vided for these soldiers and for the other expenses
that will of necessity be incurred ? I shall explain
this point also, prefacing it with a brief reminder
that even if we have a democracy we shall in any
case, of course, need money. For we cannot sur-
vive without soldiers, and men will not serve as
soldiers without pay. Therefore let us not be
oppressed by the idea that the necessity of raising
money belongs only to a monarchy, and let us not be
led by that consideration to turn our backs upon this
form of government, but let us assume in our delibera-
tions that, under whatever form of government we
shall live, we shall certainly be constrained to secure
fiinds. My proposal, therefore, is that you shall first of
all sell the property that belongs to the state,-^and
I observe that this has become vast on account of
the wars, — reserving only a little that is distinctly
useful or necessary to you; and that you lend
out air the money thus realized at a moderate rate
of interest. In this way not only will the land
be put under cultivation, being sold to owners who
will cultivate it themselves, but also the latter will
acquire a capital and become more prosperous, while
the treasury will gain a permanent revenue that will

L 2

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hrifxociov hiapKYi koX addvarov irpoaoSov ?^€i.
elTa avWoyiaaaOai ravrd re koX T&KKa oca €K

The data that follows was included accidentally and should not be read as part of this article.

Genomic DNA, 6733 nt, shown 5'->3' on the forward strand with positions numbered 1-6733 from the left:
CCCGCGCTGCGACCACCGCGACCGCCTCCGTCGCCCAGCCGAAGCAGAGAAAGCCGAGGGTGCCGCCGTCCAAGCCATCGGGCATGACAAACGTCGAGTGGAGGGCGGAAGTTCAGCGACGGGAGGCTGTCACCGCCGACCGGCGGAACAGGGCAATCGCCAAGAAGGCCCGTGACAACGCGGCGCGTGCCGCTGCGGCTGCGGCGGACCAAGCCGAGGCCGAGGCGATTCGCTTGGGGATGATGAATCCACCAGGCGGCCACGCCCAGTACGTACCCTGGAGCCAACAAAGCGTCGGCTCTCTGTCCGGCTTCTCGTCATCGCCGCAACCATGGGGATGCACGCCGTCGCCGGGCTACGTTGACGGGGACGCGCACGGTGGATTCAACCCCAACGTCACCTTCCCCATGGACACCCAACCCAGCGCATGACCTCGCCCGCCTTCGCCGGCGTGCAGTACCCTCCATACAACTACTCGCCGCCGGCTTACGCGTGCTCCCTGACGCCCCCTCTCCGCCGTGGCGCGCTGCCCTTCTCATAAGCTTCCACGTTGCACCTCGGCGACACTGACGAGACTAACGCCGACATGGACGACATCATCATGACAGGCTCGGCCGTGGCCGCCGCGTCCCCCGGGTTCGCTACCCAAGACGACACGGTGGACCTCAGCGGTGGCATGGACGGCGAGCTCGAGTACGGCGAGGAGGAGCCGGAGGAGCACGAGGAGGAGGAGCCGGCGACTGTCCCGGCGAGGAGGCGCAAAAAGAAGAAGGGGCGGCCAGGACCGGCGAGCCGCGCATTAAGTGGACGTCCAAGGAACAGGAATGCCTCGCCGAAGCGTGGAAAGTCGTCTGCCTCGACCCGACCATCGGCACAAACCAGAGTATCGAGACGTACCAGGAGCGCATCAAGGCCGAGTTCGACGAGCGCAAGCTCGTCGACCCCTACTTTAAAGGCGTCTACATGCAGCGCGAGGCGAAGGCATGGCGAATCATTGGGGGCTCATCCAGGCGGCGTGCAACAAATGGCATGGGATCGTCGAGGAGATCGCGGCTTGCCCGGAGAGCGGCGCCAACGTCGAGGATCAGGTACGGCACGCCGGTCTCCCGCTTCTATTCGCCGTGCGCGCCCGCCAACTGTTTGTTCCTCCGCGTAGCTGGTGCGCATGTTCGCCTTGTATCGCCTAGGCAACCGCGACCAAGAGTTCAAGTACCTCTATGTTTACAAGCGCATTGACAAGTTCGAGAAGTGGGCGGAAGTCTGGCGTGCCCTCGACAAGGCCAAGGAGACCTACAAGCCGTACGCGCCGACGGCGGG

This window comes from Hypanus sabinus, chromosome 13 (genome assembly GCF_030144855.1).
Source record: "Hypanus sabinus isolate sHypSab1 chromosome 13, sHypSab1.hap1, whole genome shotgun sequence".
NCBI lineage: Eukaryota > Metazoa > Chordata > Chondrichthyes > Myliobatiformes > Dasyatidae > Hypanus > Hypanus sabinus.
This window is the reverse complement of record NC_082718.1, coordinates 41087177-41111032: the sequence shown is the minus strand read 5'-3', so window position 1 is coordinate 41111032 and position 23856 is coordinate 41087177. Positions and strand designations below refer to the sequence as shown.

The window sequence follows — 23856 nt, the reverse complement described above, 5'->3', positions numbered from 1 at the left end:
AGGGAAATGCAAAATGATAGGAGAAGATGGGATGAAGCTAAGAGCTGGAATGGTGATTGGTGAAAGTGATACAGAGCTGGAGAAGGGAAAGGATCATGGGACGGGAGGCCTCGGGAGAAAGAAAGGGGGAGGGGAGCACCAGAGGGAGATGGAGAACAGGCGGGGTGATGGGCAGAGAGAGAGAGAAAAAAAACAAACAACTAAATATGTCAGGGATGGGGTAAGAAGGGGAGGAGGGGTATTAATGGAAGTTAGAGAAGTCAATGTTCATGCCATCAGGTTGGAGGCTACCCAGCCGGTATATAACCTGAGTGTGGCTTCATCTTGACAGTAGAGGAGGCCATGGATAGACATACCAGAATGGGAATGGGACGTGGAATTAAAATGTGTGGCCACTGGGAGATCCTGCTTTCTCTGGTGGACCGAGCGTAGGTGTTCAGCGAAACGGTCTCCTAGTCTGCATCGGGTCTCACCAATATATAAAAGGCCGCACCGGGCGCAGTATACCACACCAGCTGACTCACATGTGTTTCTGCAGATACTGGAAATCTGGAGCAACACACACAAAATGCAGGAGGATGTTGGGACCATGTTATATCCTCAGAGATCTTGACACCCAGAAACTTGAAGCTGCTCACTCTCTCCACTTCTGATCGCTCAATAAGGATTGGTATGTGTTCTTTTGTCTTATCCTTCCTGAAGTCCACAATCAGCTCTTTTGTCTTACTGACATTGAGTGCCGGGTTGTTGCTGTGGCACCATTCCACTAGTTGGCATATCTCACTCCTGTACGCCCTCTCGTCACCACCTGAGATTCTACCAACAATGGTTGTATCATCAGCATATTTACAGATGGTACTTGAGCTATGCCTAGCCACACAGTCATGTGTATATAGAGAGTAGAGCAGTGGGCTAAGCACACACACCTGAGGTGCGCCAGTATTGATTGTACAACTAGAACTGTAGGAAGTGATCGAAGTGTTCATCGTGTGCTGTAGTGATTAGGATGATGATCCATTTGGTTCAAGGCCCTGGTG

T€ fieraWeia^; koI el Sij iroOev aXKodev ^e^aim^

5 ivvarai irpoa-ievai, teal fierk rovro avTiXoyiaa-
aOai fjJq fiovov rh (TTpaTimTi/cci dXXh /cal rSXXa
Trdvra hC &v KaX&^ 7r6X^9 olKetrai, /cal irpoceri
KCil oaa ?9 T€ Ta9 ai<f>vihiov^ a-rpareia^ xaX i<: tA
XoiTTct oca ettddev iirX xaipov cvfi^aiveiv, dvay-

6 Kalov icrah hairavacOav kclk tovtov irpo^ irav
TO Xelirov if>6pov re iTTird^ai irdciv dirXw to?9
iiriKapiriav ^ rivh r^ iceKrrjfisv^ avrh irapixovcc,
Kal riXrj Karacrrjcai iraph iraciv &v ap'XPfiev
(^KaX yhp Koi Bi/caiov /cal irpocrj/cov icri firjBeva
avT&v dreXTj elvai, fir) ISkottjv, fiij Srjfwv, &t€ xal
T^9 tt)^€Aia9 T^9 air^ avr&v ofwlo)^ to?9 aX\ot9

7 aTToXavcovra^^), /cal c<f>a)v i/cT^xyyea^ tov<; iiri-
rpoTrevcovra^ eKacTa')(p6i iroirjcah &ct€ avT0v<$
irav TO T^ T% eiTLTpoireia^ avr&v xpovtp irpocrj-
Kov ef dirac&v t&v irpocoScov icirpdrreiv. rovro
yhp /cal €/c€ivoi<; pao) rr}v ecirpa^LV rroirjceu Kal
T0Z9 hthovci re a>^€Xlai/ ovk iXaxio'Trjv irape^er

8 Xeyco S^ ro ^ /car o)Uyov c<pa^ iv rat^ rd^eciv
oca o^eiXovciv ia^epeiVy Kal firj, ^payvv paOv-
fiTjcavra^ Xpovov, eTnKe<f>aXai(o6€vra iravra ecd-